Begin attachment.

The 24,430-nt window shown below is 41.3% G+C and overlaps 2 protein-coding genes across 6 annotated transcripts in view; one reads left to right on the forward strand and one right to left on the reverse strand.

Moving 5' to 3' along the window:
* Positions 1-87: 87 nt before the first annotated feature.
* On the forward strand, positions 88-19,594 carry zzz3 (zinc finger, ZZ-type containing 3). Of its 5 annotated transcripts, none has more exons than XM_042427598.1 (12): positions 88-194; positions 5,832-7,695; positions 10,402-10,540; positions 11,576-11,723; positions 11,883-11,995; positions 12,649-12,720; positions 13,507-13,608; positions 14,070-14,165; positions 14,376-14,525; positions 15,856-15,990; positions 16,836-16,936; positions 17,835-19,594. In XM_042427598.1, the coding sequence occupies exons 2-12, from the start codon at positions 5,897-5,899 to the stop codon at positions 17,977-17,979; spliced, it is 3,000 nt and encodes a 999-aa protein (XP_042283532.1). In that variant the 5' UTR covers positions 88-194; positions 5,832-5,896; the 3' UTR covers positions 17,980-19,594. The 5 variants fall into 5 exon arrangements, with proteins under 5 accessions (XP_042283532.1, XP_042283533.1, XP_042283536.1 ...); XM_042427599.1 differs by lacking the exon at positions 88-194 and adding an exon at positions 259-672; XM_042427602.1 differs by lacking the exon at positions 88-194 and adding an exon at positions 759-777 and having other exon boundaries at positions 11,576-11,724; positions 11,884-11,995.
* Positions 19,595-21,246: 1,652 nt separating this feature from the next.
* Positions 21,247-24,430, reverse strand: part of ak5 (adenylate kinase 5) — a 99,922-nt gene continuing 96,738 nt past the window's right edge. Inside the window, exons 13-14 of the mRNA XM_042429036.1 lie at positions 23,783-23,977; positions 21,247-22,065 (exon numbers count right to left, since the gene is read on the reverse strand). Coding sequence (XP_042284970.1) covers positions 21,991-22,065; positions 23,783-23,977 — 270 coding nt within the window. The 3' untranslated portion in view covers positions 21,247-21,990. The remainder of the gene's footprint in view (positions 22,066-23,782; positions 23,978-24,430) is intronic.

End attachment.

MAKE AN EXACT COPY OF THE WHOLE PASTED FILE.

The 24,430-nt window shown below is 41.3% G+C and overlaps 2 protein-coding genes across 6 annotated transcripts in view; one reads left to right on the forward strand and one right to left on the reverse strand.

Moving 5' to 3' along the window:
* Positions 1-87: 87 nt before the first annotated feature.
* On the forward strand, positions 88-19,594 carry zzz3 (zinc finger, ZZ-type containing 3). Of its 5 annotated transcripts, none has more exons than XM_042427598.1 (12): positions 88-194; positions 5,832-7,695; positions 10,402-10,540; positions 11,576-11,723; positions 11,883-11,995; positions 12,649-12,720; positions 13,507-13,608; positions 14,070-14,165; positions 14,376-14,525; positions 15,856-15,990; positions 16,836-16,936; positions 17,835-19,594. In XM_042427598.1, the coding sequence occupies exons 2-12, from the start codon at positions 5,897-5,899 to the stop codon at positions 17,977-17,979; spliced, it is 3,000 nt and encodes a 999-aa protein (XP_042283532.1). In that variant the 5' UTR covers positions 88-194; positions 5,832-5,896; the 3' UTR covers positions 17,980-19,594. The 5 variants fall into 5 exon arrangements, with proteins under 5 accessions (XP_042283532.1, XP_042283533.1, XP_042283536.1 ...); XM_042427599.1 differs by lacking the exon at positions 88-194 and adding an exon at positions 259-672; XM_042427602.1 differs by lacking the exon at positions 88-194 and adding an exon at positions 759-777 and having other exon boundaries at positions 11,576-11,724; positions 11,884-11,995.
* Positions 19,595-21,246: 1,652 nt separating this feature from the next.
* Positions 21,247-24,430, reverse strand: part of ak5 (adenylate kinase 5) — a 99,922-nt gene continuing 96,738 nt past the window's right edge. Inside the window, exons 13-14 of the mRNA XM_042429036.1 lie at positions 23,783-23,977; positions 21,247-22,065 (exon numbers count right to left, since the gene is read on the reverse strand). Coding sequence (XP_042284970.1) covers positions 21,991-22,065; positions 23,783-23,977 — 270 coding nt within the window. The 3' untranslated portion in view covers positions 21,247-21,990. The remainder of the gene's footprint in view (positions 22,066-23,782; positions 23,978-24,430) is intronic.